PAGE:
Lyford Cay Billionaire Sir Anthony O’Reilly Declared Bankrupt


Tribune Staff Reporter


A SUPREME Court judge declared Lyford Cay billionaire Sir Anthony O’Reilly bankrupt on Friday evening after more than five hours of legal arguments concerning the procedural validity of his applications.

Justice Milton Evans, who presided over proceedings in which counsel appeared for five of the Irishman’s creditors - the Allied Irish Bank (AIB), ACC Management Loans Ltd, BNY Mellon, Lloyds International Bank and EFG Bank Trust (Bahamas) - ruled that “I’m prepared and I do make an order to adjudge bankrupt with the liberty to interested persons to apply for post-bankruptcy compositions”.

The judge added that the interim receiver will continue “until further ordered”. As a result of the decision, previous arrangements and agreements made with creditors in the recent past are considered null and void.

The ruling is the latest chapter in the downfall of Sir Anthony, 79, who was previously one of Ireland’s richest men. A former rugby international, he had a stellar career in business, becoming chief executive and later chairman of the Heinz Group and a newspaper magnate but his financial fortunes went into decline in recent years and AIB secured a judgement for €22.5 million (about $24 million) against him in June 2014.

The bank subsequently demanded that Sir Anthony disclose more information about his assets. Following some asset sales, the Irish courts were told he still owed AIB around €15m ($16 million). He also lost a fortune trying to rescue Waterford Wedgewood, a company specialising in manufacturing china, porcelain and glass, where he was the leading shareholder.

Sir Anthony was not in court for the hearing.

Prior to the ruling, Justice Evans had heard the arguments of Sophia Rolle, one of three lawyers representing the Allied Irish Bank, who asked the judge to strike out the original and amended petitions of Sir Anthony on the basis that the proceedings were not properly placed before the court and lack of inherent jurisdiction. “The court does not have the inherent jurisdiction to hear this,” AIB’s lawyer said, adding that the proceedings were also “improperly commenced”.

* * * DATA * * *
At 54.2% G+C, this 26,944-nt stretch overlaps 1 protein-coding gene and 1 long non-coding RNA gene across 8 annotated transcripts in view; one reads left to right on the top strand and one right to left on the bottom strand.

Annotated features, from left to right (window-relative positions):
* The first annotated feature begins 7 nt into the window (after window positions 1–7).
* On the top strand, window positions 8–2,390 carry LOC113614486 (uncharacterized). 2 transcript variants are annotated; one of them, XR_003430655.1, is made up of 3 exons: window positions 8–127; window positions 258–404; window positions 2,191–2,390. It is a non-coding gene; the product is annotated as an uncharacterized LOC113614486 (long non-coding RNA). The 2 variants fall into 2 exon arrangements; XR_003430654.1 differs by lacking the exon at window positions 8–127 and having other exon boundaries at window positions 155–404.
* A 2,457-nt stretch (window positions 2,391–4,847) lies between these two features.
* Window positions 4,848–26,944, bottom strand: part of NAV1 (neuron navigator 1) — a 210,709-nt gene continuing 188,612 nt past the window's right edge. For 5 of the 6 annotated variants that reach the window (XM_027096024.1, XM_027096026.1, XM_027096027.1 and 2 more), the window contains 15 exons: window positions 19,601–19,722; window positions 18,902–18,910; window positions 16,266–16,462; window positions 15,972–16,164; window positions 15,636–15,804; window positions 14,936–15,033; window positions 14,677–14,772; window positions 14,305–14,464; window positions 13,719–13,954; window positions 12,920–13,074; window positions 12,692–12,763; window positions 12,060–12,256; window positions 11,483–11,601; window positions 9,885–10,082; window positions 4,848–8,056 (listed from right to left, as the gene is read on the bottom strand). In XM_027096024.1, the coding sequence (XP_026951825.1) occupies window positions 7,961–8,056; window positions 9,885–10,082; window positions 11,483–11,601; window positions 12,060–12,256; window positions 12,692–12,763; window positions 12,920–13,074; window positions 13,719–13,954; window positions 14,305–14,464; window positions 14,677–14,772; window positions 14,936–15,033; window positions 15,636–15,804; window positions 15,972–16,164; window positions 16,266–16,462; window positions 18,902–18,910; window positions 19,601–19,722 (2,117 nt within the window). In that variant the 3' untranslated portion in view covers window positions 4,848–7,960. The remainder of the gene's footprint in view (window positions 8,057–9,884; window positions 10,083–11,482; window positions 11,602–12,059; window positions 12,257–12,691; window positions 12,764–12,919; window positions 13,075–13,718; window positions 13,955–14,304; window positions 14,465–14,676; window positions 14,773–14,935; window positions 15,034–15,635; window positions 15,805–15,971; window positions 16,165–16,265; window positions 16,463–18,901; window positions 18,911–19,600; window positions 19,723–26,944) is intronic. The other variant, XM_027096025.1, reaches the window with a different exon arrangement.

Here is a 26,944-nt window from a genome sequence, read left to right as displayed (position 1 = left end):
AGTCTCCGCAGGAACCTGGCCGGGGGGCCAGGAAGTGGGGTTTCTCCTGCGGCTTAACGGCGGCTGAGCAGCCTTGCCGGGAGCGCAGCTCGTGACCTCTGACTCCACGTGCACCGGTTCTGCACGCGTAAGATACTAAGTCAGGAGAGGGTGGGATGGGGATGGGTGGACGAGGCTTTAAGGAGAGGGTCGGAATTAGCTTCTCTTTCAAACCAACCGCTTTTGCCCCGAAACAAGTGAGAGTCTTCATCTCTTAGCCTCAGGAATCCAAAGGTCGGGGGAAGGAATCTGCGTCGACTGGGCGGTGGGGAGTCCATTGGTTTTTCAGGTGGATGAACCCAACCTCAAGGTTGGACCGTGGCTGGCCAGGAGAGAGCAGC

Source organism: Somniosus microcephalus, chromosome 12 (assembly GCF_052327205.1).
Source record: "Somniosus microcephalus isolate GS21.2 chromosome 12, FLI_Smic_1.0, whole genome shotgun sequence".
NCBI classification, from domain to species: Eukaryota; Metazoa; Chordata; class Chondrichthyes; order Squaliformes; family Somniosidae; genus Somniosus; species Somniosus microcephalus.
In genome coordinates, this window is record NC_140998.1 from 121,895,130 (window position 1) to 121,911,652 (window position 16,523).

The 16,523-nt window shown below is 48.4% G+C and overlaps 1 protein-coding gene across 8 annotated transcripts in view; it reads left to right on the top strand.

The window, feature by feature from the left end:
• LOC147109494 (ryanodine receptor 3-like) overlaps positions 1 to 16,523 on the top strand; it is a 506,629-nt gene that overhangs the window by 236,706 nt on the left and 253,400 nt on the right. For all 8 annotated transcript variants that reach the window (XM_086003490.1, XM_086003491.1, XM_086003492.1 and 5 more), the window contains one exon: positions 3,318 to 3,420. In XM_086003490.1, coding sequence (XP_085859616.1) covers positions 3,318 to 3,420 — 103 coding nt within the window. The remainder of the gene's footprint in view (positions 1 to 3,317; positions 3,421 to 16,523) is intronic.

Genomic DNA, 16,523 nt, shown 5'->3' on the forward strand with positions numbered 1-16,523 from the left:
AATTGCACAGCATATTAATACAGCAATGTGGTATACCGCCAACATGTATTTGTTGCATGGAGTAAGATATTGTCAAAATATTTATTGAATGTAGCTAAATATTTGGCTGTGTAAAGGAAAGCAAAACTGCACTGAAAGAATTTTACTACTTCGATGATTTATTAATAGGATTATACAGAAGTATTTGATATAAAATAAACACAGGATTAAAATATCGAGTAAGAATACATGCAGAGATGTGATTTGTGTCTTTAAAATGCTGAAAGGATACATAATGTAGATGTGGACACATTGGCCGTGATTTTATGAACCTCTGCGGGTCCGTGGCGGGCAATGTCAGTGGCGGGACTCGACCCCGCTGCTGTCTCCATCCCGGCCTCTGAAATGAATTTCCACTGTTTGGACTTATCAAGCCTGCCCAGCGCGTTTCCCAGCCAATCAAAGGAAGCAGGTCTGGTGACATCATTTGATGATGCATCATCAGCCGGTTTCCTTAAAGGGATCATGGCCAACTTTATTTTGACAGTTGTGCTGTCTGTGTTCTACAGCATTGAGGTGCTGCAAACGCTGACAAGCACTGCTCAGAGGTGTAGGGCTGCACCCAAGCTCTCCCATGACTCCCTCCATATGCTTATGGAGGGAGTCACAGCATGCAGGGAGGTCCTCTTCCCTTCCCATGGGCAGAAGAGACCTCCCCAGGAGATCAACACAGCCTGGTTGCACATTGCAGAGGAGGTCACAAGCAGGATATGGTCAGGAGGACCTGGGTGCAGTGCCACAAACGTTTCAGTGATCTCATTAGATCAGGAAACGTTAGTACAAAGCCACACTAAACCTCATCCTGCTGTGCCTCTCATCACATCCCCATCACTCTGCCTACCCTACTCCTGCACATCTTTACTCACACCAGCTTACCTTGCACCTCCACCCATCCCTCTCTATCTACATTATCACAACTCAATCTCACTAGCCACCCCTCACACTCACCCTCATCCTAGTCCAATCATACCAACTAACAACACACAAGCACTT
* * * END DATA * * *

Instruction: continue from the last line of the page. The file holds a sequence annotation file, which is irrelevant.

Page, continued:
“So the defect goes beyond the document themselves?” Justice Evans asked. “Yes” Ms Rolle said.

“You don’t think it can be ratified?” the judge probed. Ms Rolle asked the court to look at the applications filed by the debtor and “you’d see that half of the debtor’s petition has sought to be amended”. She noted “It is our position that the petitions failed to properly invoke jurisdiction regarding his insolvency.”

She also said the law does not make provision for the extention of the protection to outside jurisdictions.

“My primary concern is whether the petition has any validity,” the judge expressed.

The AIB’s lawyer referred the court to section 97 of The Bankruptcy Act. “The first issue is that the section requires a general meeting (with creditors) in a manner prescribed,” Ms Rolle said.

“Who should convene that meeting?” the judge asked.

Ms Rolle said the 1958 Rules concerning insolvency requires that an appointed receiver or individual agreed by the creditors to convene the meeting. “I don’t think the facts are disputed that the debtor summoned the meeting,” she added.

Justice Evans noted that the rules did not meet with modern times but “what is so fundamentally wrong? Is the issue being aired concerning prior agreements between the parties?”

Ms Rolle said certain presentations, prescribed in law, should have been made to the Registrar before the steps taken by the debtor.

“The evidence is not in dispute that the debtor had been in contact with creditors with intent to come to an arrangement. What is wrong with what took place? When one looks at the legislation, there’s nothing wrong with creditors getting together to put something together and put before the court for approval,” Justice Evans said.

Ms Rolle replied that the debtor failed to comply with requirements in the provisions set out in law regarding the meeting. “Notices were sent but were sent by the debtor. The provision says the official receiver was to determine the location but that was determined by the debtor.” The additional misstep, she argued, was that advertisement of their petition to all creditors in the matter was not done as required.

Justice Evans noted that from all appearances and the evidence itself, the debtor is attempting to merge sections 96 and 97 of the Bankruptcy Act, “almost like a hybrid operation”.

“Can you start in (section) 97 and wander off to 96 to receive the benefits of that provision?” the judge asked.

Ms Rolle said no because “they did not register with the Registrar in any event”.